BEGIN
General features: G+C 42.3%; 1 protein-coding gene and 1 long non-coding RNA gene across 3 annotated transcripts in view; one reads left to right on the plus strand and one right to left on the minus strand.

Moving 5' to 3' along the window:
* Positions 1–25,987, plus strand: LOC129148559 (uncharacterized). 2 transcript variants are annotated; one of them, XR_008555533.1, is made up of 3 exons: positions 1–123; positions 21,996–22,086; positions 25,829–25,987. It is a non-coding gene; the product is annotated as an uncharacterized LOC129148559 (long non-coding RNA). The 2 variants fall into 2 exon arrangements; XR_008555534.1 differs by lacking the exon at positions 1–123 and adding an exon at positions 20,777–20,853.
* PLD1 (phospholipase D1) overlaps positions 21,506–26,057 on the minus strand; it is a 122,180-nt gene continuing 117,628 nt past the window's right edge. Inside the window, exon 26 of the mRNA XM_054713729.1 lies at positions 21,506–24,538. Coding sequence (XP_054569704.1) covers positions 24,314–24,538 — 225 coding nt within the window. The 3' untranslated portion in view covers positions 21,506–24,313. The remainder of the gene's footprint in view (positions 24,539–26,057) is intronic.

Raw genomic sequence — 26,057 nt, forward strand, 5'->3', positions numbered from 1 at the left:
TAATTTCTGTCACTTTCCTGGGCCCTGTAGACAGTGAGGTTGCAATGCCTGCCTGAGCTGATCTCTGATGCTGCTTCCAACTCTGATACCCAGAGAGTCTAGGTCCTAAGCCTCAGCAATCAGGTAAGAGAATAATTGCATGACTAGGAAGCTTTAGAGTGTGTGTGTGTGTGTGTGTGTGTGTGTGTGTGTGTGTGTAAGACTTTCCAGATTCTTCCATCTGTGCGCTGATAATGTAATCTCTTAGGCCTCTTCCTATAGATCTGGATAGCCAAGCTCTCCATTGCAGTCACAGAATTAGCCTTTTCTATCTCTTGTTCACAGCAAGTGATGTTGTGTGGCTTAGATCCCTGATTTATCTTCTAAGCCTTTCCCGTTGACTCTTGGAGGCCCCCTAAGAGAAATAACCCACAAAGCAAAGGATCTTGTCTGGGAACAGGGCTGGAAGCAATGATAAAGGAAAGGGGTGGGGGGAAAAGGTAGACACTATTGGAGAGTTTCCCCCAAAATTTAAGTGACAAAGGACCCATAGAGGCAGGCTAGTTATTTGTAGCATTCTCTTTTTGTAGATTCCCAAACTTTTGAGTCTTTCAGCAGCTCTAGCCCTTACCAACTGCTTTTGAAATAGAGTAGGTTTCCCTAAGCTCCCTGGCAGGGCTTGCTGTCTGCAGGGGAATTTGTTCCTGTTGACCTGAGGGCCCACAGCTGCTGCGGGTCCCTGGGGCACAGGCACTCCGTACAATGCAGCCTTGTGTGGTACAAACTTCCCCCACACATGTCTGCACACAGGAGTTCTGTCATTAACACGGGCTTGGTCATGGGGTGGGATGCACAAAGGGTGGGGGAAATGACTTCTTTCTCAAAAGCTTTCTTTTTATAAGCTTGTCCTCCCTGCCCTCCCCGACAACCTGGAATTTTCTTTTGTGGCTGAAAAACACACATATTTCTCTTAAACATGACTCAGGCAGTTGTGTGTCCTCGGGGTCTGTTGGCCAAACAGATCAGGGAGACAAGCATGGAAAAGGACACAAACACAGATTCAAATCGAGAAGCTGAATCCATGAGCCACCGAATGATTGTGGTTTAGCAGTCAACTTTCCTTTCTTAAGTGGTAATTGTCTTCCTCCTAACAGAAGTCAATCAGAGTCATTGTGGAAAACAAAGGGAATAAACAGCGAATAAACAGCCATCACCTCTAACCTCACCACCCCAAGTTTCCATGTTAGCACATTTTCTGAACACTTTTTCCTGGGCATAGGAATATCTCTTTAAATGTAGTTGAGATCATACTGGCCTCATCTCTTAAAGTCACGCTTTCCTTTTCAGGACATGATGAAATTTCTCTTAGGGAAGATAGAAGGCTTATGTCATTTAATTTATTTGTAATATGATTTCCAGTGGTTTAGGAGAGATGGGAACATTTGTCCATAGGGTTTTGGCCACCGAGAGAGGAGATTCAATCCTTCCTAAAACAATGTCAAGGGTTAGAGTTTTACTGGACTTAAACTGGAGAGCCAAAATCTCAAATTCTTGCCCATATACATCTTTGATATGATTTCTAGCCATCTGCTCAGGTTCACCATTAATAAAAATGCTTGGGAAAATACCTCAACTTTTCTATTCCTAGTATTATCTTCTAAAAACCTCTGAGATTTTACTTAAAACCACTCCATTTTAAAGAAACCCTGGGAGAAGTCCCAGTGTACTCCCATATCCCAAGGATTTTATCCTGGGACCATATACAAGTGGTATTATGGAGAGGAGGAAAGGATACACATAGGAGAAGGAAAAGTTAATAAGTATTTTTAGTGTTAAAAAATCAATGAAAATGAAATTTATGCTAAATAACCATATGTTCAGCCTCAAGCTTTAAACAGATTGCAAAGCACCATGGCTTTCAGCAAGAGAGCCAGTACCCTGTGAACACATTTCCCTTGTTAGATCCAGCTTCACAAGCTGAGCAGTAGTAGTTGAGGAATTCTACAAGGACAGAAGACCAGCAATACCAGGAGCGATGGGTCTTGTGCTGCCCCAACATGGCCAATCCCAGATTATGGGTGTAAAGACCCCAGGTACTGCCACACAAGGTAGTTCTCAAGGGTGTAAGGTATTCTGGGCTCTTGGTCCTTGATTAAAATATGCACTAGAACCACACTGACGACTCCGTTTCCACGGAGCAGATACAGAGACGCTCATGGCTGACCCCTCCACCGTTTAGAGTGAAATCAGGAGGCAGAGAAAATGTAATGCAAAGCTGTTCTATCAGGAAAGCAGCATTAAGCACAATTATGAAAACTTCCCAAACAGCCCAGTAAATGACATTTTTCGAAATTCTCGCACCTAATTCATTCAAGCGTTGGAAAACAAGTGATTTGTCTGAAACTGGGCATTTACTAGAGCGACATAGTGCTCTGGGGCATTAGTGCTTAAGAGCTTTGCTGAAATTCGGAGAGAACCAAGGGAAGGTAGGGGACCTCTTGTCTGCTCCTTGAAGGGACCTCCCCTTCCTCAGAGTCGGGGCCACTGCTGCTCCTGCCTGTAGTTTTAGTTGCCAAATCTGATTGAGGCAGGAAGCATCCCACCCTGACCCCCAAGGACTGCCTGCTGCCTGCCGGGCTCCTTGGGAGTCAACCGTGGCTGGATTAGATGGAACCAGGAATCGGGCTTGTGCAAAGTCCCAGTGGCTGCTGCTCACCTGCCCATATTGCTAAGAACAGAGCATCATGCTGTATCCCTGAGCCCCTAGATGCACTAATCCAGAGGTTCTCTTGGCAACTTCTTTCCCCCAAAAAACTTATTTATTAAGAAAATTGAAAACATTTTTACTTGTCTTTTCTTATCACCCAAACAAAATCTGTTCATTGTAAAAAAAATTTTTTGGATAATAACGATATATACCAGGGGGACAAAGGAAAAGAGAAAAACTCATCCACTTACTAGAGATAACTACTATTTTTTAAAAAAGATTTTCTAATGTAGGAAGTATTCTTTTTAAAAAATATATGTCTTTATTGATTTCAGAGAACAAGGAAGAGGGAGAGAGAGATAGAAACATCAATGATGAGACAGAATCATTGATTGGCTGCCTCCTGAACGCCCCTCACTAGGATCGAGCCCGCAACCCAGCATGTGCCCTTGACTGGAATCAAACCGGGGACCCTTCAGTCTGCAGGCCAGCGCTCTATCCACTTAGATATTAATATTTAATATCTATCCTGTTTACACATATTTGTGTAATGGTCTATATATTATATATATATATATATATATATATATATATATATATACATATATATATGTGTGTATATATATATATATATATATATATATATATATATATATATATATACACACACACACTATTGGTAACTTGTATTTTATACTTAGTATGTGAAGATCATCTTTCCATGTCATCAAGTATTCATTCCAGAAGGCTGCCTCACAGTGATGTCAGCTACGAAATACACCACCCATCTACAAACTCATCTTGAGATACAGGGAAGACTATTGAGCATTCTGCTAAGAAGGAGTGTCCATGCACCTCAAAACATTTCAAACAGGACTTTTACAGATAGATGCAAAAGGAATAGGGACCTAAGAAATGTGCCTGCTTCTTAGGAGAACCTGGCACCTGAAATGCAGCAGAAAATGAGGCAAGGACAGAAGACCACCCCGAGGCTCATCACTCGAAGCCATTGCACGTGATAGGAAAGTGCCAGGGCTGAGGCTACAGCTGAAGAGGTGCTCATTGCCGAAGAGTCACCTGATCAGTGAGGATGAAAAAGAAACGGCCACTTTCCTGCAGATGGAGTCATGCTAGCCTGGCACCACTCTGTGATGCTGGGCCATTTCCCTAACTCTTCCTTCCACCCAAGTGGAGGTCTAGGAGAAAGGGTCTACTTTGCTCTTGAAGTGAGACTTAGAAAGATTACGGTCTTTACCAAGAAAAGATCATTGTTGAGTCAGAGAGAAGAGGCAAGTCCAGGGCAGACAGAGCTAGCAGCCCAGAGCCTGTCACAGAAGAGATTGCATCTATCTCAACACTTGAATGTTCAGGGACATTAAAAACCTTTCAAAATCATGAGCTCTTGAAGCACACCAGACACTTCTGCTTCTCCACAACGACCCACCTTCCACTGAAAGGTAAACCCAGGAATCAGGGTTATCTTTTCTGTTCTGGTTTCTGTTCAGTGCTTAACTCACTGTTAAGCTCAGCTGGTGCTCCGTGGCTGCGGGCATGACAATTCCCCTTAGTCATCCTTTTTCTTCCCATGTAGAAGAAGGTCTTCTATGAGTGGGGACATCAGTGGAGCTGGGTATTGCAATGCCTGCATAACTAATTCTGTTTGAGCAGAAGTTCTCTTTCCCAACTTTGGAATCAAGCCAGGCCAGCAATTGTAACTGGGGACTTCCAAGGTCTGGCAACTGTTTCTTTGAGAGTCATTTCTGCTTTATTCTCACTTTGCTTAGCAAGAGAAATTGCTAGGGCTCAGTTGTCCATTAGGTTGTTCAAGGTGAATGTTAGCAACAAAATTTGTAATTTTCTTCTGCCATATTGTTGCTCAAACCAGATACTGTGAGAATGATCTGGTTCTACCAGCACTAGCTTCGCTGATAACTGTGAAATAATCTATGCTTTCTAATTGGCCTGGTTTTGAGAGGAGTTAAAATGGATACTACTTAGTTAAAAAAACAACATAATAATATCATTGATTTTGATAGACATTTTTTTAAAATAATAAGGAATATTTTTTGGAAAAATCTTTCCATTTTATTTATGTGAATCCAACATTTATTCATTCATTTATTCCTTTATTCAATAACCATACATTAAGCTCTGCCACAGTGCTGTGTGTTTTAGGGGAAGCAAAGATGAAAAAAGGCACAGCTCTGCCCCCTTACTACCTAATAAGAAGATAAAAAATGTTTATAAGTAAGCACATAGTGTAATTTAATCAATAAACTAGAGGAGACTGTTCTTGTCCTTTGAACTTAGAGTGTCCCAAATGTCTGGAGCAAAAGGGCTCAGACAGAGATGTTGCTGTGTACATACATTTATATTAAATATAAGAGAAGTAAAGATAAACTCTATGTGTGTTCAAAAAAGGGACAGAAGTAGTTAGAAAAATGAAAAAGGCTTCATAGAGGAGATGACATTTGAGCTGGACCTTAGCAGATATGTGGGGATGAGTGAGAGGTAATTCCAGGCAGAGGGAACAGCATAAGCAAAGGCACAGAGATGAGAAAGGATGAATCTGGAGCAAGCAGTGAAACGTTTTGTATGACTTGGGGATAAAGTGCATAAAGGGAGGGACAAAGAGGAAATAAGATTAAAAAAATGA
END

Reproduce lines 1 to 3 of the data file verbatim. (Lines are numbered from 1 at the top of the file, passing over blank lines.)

General features: G+C 42.3%; 1 protein-coding gene and 1 long non-coding RNA gene across 3 annotated transcripts in view; one reads left to right on the plus strand and one right to left on the minus strand.

Moving 5' to 3' along the window:
* Positions 1–25,987, plus strand: LOC129148559 (uncharacterized). 2 transcript variants are annotated; one of them, XR_008555533.1, is made up of 3 exons: positions 1–123; positions 21,996–22,086; positions 25,829–25,987. It is a non-coding gene; the product is annotated as an uncharacterized LOC129148559 (long non-coding RNA). The 2 variants fall into 2 exon arrangements; XR_008555534.1 differs by lacking the exon at positions 1–123 and adding an exon at positions 20,777–20,853.